OMG my head hurts from math…
Without getting into logarithmic scales and calculus or what makes up the myriad of factors pundits believe contribute to PageRank, let’s review a few good and bad policies of link building:
- Good: if you’re a small business and have happy customers that have somewhat large and well-known websites, ask for a testimonial that links back to your site. When doing so, be sure to ask politely whether you can specify anchor text and deep-site landing pages. That way you can start building relevant high-value links from trustworthy sources to pages in your site. This is the story of great link juice.
- Good: specify anchor text that you want to start ranking for in search queries. Do you really want a link to your site to start competing for keywords such as “learn more” or “here” or “visit their site”? Last I checked, competition on those keywords is pretty heated. My bet is, you want your pages to rank for “toronto kitchen renovation” or “canadian insurance broker“.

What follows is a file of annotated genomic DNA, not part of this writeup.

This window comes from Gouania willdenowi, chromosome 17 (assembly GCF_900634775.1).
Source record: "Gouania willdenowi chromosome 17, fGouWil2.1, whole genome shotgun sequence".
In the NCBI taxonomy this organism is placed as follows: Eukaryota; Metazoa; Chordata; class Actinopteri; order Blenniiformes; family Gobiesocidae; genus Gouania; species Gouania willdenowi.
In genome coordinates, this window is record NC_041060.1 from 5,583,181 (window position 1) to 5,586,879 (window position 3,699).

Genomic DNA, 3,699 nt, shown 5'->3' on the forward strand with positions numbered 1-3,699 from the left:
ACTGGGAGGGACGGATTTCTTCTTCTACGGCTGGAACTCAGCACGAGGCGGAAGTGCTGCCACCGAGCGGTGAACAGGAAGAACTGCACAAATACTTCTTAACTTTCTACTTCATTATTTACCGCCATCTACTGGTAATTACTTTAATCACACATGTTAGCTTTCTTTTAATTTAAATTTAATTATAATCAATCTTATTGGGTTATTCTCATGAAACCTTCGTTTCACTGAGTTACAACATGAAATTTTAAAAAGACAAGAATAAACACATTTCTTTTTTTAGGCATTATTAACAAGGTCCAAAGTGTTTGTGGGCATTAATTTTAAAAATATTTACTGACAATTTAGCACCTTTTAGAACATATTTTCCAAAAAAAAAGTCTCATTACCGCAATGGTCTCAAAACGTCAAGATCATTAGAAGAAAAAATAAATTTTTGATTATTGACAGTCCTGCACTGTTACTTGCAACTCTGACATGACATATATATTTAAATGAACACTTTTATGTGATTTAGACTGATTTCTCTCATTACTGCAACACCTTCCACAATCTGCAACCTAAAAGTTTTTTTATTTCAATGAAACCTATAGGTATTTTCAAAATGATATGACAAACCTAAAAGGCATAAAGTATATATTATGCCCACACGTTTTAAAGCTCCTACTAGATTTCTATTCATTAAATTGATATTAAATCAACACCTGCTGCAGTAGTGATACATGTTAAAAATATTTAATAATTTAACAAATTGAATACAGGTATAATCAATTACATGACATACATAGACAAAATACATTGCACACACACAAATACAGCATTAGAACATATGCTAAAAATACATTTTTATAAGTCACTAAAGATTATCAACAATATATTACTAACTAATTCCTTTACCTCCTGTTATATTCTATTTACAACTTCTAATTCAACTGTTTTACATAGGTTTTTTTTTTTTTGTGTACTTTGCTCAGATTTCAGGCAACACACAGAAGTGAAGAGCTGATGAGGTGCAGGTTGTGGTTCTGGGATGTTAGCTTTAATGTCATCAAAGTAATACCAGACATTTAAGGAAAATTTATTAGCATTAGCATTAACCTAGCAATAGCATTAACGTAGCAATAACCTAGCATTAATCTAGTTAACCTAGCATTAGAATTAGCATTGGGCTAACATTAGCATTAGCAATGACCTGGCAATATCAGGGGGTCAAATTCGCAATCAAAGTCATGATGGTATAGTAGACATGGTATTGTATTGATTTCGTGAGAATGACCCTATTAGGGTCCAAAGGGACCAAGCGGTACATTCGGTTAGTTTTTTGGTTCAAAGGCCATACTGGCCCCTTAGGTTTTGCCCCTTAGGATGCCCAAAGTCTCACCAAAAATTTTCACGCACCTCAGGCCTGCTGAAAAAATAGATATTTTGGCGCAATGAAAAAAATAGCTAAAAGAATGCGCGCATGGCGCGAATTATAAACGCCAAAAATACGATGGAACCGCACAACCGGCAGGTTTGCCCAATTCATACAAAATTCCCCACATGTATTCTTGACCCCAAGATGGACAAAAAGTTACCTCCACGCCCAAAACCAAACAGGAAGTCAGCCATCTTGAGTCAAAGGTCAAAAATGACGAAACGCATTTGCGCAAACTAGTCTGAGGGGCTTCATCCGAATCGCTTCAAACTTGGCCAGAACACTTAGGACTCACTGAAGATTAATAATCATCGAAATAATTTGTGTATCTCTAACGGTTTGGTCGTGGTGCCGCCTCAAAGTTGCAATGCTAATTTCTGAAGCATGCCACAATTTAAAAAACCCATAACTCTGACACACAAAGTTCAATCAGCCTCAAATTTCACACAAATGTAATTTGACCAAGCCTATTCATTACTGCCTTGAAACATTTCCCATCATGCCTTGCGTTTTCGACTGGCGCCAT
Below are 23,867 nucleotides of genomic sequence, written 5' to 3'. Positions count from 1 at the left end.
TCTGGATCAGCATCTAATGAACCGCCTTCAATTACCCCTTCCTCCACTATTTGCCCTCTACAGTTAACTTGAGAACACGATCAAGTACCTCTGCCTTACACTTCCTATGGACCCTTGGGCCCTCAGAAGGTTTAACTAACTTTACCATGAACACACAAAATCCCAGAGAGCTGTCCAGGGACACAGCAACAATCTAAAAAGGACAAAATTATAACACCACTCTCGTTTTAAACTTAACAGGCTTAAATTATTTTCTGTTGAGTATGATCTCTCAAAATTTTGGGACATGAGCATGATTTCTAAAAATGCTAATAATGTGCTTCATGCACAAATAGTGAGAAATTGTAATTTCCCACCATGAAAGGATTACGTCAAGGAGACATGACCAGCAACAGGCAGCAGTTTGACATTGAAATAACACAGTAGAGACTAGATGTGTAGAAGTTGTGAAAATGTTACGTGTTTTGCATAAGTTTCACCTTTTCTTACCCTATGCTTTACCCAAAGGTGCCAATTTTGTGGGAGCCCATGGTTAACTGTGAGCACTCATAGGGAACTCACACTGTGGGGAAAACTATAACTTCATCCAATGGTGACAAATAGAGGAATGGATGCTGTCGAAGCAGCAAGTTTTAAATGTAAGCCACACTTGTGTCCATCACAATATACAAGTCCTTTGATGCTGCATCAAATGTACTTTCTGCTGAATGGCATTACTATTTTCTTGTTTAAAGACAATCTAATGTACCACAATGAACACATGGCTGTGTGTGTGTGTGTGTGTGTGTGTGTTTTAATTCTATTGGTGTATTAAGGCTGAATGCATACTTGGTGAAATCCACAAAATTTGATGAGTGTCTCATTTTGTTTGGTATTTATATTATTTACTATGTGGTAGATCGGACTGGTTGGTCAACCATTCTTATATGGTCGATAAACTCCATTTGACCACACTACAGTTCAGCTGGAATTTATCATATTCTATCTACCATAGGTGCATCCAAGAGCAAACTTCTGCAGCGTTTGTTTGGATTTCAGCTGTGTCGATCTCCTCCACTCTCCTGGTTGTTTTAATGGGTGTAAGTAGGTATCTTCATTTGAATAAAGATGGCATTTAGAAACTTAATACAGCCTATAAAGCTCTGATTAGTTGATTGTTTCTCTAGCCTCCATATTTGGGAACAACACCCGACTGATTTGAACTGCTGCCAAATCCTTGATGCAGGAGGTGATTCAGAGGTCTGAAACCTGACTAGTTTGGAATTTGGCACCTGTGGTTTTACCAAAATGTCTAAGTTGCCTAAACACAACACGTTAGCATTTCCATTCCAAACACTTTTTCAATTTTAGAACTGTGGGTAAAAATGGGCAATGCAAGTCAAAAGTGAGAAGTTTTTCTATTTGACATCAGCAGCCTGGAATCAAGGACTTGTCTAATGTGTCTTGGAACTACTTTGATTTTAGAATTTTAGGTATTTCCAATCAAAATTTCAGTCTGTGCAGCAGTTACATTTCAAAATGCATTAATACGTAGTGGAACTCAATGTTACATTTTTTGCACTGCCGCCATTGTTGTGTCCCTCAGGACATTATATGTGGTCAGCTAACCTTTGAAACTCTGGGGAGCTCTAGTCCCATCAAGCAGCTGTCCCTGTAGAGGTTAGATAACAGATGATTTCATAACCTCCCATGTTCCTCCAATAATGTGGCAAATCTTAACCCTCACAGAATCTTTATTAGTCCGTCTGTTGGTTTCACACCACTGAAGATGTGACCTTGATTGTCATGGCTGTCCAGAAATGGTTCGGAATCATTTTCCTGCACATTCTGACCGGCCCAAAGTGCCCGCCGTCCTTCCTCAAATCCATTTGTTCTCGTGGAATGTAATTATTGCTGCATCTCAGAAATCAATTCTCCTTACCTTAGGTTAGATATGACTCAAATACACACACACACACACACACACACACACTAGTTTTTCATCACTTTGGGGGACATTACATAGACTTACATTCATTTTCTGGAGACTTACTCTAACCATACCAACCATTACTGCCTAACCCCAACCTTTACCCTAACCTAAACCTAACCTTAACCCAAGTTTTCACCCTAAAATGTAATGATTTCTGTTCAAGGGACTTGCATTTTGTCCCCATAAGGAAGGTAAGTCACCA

- Good: build links within your vertical, or with organizations that are somewhat related to your website. Good neighbors give good link juice.
- Good: find opportunities such as sponsorships, engagements, press releases, and good-will gestures to build wholesome back links through older communication mediums.
- Bad: stay away from paid links. The probability that Google knows about a webmaster selling links on their high-PR site is relatively high, because they have to publicize proposals like that somewhere on the web.
- Bad: don’t hide links on your site. You can do all sorts of cool stuff with CSS, such as “display:none” that will effectively hide content and links from users, but not search engines. If you have legitimate reasons for using those codes, use them sparingly and uniformly across similar pages within your site. Search engines can tell the difference between when it’s “a design thing” and when it’s spam.
Although this post is hardly comprehensive, it should go a long way in dispelling many myths that seem to be lingering in the online marketing community as a whole. I hope it goes a long way in helping others achieve their SEO goals, or at least allow a few more people to become that much more conversational in SEO and best practices when trying to attract search engine attention.